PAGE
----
The Museum’s study collection of Japanese paper stencils consists of approximately 5,000 objects that were used in textile production during the Edo period. While the majority of such stencils were made for textile production during the 18th and 19th century, some were created to satisfy the demands of Western collectors.
The stencils in the Museum’s collection are intricately carved with varied imagery derived from nature, objects of daily life and geometric patterns. Design elements appear alone or in combination, utilizing such themes as cherry blossoms, toys and chevrons. Due to the complexity of these designs, silk threads were often added to support and stabilize areas of finely carved paper. To further strengthen the paper for printing, the stencils were brushed with fermented persimmon juice. Fermented persimmon juice acts as a waterproofing agent and allows the stencils to be used multiple times during the production of printed cloth.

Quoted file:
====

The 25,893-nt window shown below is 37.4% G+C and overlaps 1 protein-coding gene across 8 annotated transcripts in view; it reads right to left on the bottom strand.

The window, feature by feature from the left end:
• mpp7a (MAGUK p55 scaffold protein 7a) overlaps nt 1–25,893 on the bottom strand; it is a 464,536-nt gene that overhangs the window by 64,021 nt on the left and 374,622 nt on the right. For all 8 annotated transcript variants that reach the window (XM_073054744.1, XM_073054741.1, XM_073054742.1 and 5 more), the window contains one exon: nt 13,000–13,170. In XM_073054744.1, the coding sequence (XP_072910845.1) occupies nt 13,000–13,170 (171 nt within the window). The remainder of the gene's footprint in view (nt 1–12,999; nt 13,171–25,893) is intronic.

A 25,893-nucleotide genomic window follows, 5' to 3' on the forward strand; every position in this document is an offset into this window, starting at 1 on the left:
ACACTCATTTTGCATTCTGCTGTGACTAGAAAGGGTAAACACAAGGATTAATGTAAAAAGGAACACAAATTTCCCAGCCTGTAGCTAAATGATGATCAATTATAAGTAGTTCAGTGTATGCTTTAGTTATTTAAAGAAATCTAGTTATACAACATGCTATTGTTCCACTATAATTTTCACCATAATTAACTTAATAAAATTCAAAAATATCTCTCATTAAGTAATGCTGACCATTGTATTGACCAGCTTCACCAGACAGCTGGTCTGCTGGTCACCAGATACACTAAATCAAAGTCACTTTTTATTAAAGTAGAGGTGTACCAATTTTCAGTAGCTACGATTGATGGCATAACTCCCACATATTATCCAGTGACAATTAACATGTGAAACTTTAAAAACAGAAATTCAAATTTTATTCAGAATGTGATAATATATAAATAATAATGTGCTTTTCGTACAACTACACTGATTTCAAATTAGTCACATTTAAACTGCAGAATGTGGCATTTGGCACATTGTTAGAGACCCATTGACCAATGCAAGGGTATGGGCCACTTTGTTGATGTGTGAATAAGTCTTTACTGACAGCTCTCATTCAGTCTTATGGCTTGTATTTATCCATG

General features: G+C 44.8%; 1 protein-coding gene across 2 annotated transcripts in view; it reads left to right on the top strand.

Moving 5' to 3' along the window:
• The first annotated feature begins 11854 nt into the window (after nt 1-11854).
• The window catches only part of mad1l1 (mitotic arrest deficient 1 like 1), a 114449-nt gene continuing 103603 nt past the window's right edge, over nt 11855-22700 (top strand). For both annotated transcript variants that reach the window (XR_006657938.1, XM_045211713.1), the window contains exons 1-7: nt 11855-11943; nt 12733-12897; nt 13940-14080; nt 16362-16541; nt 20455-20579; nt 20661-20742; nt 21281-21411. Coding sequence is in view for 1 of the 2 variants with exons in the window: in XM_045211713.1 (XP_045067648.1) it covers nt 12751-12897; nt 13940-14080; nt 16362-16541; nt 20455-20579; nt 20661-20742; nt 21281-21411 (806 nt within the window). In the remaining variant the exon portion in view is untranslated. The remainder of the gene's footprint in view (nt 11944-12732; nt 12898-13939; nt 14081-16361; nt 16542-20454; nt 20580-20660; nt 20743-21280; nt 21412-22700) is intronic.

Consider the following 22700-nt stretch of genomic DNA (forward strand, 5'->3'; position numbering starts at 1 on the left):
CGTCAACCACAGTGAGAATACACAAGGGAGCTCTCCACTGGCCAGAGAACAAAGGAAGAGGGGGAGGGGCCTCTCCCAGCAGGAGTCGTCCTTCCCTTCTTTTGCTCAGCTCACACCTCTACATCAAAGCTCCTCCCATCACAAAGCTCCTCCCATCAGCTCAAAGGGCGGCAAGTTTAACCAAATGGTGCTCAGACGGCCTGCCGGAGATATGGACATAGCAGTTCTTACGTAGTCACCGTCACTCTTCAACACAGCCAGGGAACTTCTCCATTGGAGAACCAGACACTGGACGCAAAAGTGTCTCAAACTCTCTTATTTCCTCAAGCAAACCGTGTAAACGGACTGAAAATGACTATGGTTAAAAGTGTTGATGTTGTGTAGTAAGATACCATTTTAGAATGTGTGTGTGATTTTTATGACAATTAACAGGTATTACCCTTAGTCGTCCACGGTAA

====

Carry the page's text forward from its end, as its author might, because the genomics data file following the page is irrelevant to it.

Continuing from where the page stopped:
The persimmon juice coating also protected the stencils from insect damage, and as a result, many are in wonderful condition. Until recently, they had been stored in the same manner since 1911, when the majority came into the Museum’s collection. For the most part, stencils with similar design elements were grouped together in document boxes stacked on one another and wrapped in brown paper tied with twine. Only a small group that had been exhibited was housed in archival mats.
In 2007, the Conservation and Collection Management department received a generous grant from the Museum Associates to re-house and document approximately 2,000 Japanese stencils. This process began by positioning each stencil into a 4-ply acid-free museum board window mat with archival corners. The newly matted stencil was then placed into archival storage boxes, each containing twenty stencils. Documentation includes assigning unique numbers to each stencil and entering basic object information into the Museum’s collections database. When the project is complete, this study collection will be accessible to the public via the Museum’s online collections database, with each stencil accompanied by new photography.
In the meantime, see below for examples (overall and detail) depicting birds in bamboo and traditional Japanese toys. Much like M.C. Escher prints, the complexity of the designs requires a degree of visual concentration in order to decipher the represented elements.